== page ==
Consequences of Brexit for science: uncertain future for Erasmus

Brexit could mean a great loss for Britain as a science venue (picture alliance / Kristy O’Connor)

Colleague: “Gianna, how was your release?”

Gianna: “I have two articles that I will send to scientific journals, one next week, I’m really excited about it, and then another, hopefully, in February and March”.

Colleague: “That’s right, there was another one you wanted to send.”

Gianna: “Exactly. I think I’ll take a look at it in February and hope it can be sent.”

The social climate has changed

A meeting at the Department of Sociology at the University of Kent. Gianna Maria Eick from Hamburg meets her doctoral supervisors Trude Sundberg and Heejung Chung after the lunch break. Publications in scientific journals. The 30-year-old German spent three years researching fake news at the university in the small town of Canterbury in eastern England as part of her doctoral studies. She came to the university during her studies on an Erasmus grant, she stood out with good grades and later received a scholarship from the University of Kent for her doctorate. England is actually her adopted country, she wanted to stay here, but then Brexit came and the social climate changed with it, says Gianna Maria Eick.

“The political climate can be quite depressing. If you hear every day what lies are being told about EU citizens, for example, it is also said that we Brits take work or that we are a burden and exploit the social system.” And I just don’t want to living in a country that is going in that direction. Now, especially in the last election, you saw again that there were so many lies. Overall, I accept that the country is voted for Brexit or now the Conservatives too, but the problem is the circumstances under which this happens, now once again so many lies have been told during the election, research has even found that l 88% of the election announcements or posters mislead people led by conservatives, hence lies. “

Erasmus could expire at the end of 2020

The British government’s anti-all European approach could also directly influence university research. In early January, the British Parliament rejected a motion that would have required the government to reject the Erasmus scholarship program. It is entirely possible that the program will expire in Britain at the end of the year. An incomprehensible decision for Gianna Maria Eick and her colleagues. Trude Sundberg, also a sociologist, fears that UK universities will lag behind in research internationally as a result.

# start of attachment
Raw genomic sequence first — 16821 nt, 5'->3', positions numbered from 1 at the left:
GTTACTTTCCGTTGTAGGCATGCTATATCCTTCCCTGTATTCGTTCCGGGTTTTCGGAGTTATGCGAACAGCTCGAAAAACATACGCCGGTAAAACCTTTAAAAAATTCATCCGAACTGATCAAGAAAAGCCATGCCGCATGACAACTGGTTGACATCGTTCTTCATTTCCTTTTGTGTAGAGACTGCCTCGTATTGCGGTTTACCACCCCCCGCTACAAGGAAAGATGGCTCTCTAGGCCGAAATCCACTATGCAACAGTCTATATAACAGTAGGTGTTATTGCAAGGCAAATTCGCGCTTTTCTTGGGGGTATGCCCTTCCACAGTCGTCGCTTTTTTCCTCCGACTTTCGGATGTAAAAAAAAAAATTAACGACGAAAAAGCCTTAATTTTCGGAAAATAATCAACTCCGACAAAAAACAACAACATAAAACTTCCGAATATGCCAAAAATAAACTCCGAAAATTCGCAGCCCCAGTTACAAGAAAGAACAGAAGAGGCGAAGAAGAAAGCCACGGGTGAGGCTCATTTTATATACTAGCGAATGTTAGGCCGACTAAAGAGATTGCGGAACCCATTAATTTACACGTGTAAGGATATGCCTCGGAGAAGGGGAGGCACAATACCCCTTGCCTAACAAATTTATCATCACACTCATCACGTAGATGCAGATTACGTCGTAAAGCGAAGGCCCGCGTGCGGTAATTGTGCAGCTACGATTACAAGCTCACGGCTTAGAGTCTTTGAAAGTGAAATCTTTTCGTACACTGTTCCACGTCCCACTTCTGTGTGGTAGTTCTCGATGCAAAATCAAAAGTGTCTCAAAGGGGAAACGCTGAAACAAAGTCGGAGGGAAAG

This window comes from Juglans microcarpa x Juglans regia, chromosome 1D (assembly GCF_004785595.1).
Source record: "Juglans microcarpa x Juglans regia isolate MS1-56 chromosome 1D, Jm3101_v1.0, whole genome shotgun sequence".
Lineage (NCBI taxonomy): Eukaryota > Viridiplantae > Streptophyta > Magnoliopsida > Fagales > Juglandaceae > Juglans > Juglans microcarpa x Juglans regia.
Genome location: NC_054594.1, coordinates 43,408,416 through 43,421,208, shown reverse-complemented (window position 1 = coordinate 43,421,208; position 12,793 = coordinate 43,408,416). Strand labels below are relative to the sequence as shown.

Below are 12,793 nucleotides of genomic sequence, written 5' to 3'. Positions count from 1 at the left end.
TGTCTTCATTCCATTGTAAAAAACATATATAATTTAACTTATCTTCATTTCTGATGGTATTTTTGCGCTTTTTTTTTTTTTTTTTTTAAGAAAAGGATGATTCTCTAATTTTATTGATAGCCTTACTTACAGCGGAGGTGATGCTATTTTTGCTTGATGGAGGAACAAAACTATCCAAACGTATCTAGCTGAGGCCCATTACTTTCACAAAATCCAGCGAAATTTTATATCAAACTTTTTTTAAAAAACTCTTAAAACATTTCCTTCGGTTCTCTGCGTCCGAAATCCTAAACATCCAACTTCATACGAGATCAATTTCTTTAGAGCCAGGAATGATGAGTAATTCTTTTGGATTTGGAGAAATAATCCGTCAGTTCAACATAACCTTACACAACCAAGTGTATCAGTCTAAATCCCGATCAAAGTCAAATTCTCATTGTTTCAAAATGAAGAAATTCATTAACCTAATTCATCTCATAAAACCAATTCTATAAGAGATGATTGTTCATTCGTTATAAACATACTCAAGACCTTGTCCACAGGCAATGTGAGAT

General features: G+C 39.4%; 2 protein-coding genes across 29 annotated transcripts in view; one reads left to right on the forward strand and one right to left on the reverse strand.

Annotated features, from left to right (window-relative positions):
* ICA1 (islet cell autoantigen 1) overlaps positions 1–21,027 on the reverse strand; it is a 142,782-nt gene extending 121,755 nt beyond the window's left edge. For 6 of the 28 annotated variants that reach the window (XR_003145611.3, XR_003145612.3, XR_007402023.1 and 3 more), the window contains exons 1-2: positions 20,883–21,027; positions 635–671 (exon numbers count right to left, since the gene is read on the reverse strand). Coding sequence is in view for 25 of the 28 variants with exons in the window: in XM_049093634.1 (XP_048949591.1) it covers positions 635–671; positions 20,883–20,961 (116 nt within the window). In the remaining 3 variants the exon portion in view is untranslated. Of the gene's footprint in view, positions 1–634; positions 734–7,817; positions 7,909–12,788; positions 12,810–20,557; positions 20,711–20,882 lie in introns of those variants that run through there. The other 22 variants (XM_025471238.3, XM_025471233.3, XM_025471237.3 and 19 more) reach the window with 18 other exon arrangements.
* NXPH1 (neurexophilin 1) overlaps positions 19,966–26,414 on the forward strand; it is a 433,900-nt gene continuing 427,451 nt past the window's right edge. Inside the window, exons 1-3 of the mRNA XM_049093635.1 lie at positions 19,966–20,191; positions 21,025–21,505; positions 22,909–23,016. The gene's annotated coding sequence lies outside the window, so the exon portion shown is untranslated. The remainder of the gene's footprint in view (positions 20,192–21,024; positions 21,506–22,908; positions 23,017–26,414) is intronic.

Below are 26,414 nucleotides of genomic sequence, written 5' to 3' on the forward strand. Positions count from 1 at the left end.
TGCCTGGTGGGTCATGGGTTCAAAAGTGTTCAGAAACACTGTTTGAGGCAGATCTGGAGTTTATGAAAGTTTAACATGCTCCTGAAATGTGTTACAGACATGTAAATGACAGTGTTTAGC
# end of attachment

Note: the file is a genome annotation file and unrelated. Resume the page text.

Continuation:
The flags of Great Britain and the EU side by side in the foreground, in the background a man walking down the street

Science: the consequences of Brexit for research
In any case, Brexit will have an impact on science and universities, whether they are ultimately “hard” or “soft”. And perhaps even more positive than many oracles.

“I think for us scientists it will mean that we will no longer have exchanges with European institutions and this is a huge problem. And it will have negative consequences on the information we have access to. I am not the only one so far in terms of teaching, I find it very exciting. having Erasmus people in my courses, they are a great resource for my lessons and I also think that British students who are on Erasmus benefit greatly. “

Studying abroad could be more difficult

At the University of Kent, students are on average in their 20s. Nadine, for example, who has a German mother and is studying law, is 20 years old. You find it particularly unfortunate that the possible end of Erasmus could make it more difficult to do a semester abroad and get to know other countries.

“I also think it’s a shame, many young people love to travel and this is the moment when people are a little more open to traveling between different countries. And it’s a shame, in my opinion it really shouldn’t happen.”

Look for work in the EU

European students wishing to study in the UK would have to shell out thousands of euros in the future if Erasmus were phased out. A year of study at the University of Kent, for example, would cost 11,000 euros. Gianna Maria Eick could never have afforded it without an Erasmus degree:

“Personally, it is totally disappointing for me, because I don’t come from a privileged background in Germany or I am a child of the working class. I am the first generation who has now also completed a university degree, which means I may never have granted it to myself. without Erasmus, to study here because tuition fees are so expensive. And I think so for many others in general. I see black if such a program is abolished because other international students who come here have a lot of tuition fees they have to pay, much more than the English themselves. “

The Hamburg native did not receive a permanent residence permit for Great Britain because she has only been in Great Britain for three good years. A career future in the UK seems too uncertain to her. That is why you are now applying for a job in the EU, for example in Germany and Belgium. Her colleagues encourage her to do the same. For Gianna, this is the best opportunity to continue her professional career successfully: it is a great loss for Britain as a place for science.

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